In early September, a small backhoe, a cement mixer, and a stone and concrete slab could be seen on the shore of Upper Twin Lake, in the shadow of Granite Peak. 

The construction appears to be on private land deeded to the Switchback Ranch LLC, a company that in 2012 purchased the historic Lazy K Bar dude ranch from the Van Cleve family, which had operated it since 1922. The website of the high-end ranch realty company Hall and Hall values the 8,500-acre Lazy K Bar at $9 million.

The Switchback Ranch, which also owns a large swath of property on the Montana-Wyoming border, is owned by David Leuschen, cofounder and senior managing director of the private equity firm Riverstone Holdings. 

Montana Free Press left multiple unreturned messages with the Lazy K Bar Ranch seeking comment, and reached two ranch employees by phone, both of whom declined to respond to questions.  

Montana Wilderness Association Senior Field Director Emily Cleveland, who said she has seen the construction site firsthand, said it’s unclear what the development will be when completed, but that it appears to be legal.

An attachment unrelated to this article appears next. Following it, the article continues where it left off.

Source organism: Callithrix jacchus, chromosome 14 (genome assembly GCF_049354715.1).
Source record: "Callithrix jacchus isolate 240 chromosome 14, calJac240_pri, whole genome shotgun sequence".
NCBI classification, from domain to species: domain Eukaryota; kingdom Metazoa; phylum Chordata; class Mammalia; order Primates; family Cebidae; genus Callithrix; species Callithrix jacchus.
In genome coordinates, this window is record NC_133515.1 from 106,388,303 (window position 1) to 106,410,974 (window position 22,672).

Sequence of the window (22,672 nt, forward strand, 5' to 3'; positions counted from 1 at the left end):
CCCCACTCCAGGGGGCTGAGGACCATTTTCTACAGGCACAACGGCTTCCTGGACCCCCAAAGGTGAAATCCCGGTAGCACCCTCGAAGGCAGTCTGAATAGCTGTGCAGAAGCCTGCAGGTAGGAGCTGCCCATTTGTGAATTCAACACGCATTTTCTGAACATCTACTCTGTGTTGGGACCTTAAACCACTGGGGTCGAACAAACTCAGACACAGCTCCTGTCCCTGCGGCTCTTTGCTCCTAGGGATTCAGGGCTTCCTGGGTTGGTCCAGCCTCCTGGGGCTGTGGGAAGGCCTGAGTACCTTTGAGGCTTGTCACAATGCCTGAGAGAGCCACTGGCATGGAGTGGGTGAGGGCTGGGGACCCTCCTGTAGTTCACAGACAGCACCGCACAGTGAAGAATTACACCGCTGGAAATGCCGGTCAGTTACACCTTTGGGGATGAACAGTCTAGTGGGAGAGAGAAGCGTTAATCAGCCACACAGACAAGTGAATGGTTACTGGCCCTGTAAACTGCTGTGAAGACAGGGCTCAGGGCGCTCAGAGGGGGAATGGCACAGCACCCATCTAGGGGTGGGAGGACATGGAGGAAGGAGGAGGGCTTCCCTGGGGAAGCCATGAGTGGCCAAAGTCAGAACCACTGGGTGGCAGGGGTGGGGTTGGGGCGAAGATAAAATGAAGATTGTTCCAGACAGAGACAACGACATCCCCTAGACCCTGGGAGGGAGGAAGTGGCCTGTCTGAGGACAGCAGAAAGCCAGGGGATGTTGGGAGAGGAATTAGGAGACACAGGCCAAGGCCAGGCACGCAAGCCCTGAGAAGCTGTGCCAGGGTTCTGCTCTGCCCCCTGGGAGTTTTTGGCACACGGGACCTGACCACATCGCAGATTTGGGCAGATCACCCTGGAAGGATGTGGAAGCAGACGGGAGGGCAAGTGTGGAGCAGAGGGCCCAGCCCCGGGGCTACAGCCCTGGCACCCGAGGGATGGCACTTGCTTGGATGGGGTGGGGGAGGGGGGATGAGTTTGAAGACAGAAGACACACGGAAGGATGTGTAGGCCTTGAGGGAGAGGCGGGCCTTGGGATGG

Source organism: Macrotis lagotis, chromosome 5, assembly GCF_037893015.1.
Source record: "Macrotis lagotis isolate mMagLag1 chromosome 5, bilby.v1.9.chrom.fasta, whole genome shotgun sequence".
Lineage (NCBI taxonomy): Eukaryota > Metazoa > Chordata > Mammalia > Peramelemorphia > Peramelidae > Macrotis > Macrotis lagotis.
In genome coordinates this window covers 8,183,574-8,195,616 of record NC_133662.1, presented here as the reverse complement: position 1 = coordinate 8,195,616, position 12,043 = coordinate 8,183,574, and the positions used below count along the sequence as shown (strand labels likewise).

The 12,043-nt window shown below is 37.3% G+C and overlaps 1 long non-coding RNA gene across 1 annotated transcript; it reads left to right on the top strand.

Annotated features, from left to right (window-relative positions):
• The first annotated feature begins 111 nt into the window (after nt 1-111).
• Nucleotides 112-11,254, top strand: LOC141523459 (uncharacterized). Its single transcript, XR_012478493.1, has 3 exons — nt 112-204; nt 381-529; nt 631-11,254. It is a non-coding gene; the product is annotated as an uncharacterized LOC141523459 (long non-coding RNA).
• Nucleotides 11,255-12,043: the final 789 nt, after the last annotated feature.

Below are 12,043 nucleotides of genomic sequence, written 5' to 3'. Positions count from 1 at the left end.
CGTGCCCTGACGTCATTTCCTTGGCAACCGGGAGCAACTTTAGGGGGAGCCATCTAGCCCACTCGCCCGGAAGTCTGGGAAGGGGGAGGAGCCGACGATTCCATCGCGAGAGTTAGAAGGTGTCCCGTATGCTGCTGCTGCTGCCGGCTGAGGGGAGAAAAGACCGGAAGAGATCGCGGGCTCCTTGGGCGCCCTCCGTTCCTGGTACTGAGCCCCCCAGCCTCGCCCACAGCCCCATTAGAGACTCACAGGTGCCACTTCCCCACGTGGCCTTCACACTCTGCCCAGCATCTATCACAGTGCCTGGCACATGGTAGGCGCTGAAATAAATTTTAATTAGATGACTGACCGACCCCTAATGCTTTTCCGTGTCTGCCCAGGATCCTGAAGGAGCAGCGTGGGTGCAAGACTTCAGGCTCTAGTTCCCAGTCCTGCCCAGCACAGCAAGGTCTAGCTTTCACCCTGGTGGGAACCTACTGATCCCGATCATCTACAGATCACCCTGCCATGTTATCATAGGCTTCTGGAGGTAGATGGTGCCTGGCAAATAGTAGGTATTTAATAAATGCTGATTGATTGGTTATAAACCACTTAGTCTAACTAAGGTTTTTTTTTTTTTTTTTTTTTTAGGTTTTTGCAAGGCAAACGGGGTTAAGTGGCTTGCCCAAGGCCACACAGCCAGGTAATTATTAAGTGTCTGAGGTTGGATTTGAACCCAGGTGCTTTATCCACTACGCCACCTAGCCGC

“It just demonstrates the vulnerability of the Crazies,” Cleveland said.

Unlike most Montana mountain ranges, the Crazies are checkerboarded with private inholdings — a legacy of the every-other-section land grants given by the federal government to the Northern Pacific Railroad to subsidize the railroad’s construction. The Switchback Ranch now owns many of these high-altitude, alpine lake sections, including Crazy Peak itself.

While the public has little recourse to protest what happens on private land in the high Crazies, Cleveland said, the Forest Service could incorporate protections for public lands in the range into the revised Custer Gallatin Forest plan. For example, building a road to access the private land near Twin Lakes would require an easement across National Forest land — an easement the Forest Service could approve or deny.

“The Forest Service is required to provide reasonable access to private inholdings,” Cleveland said. “Without protection, it wouldn’t be unreasonable to build a road into those inholdings when they’re developed. It would be a lot less likely for them to build a road if the public sections get recommended wilderness designation.”

Also, she said, Forest Service clarification that these remote private sections won’t be accessible by vehicle might affect whether or how landowners choose to develop them.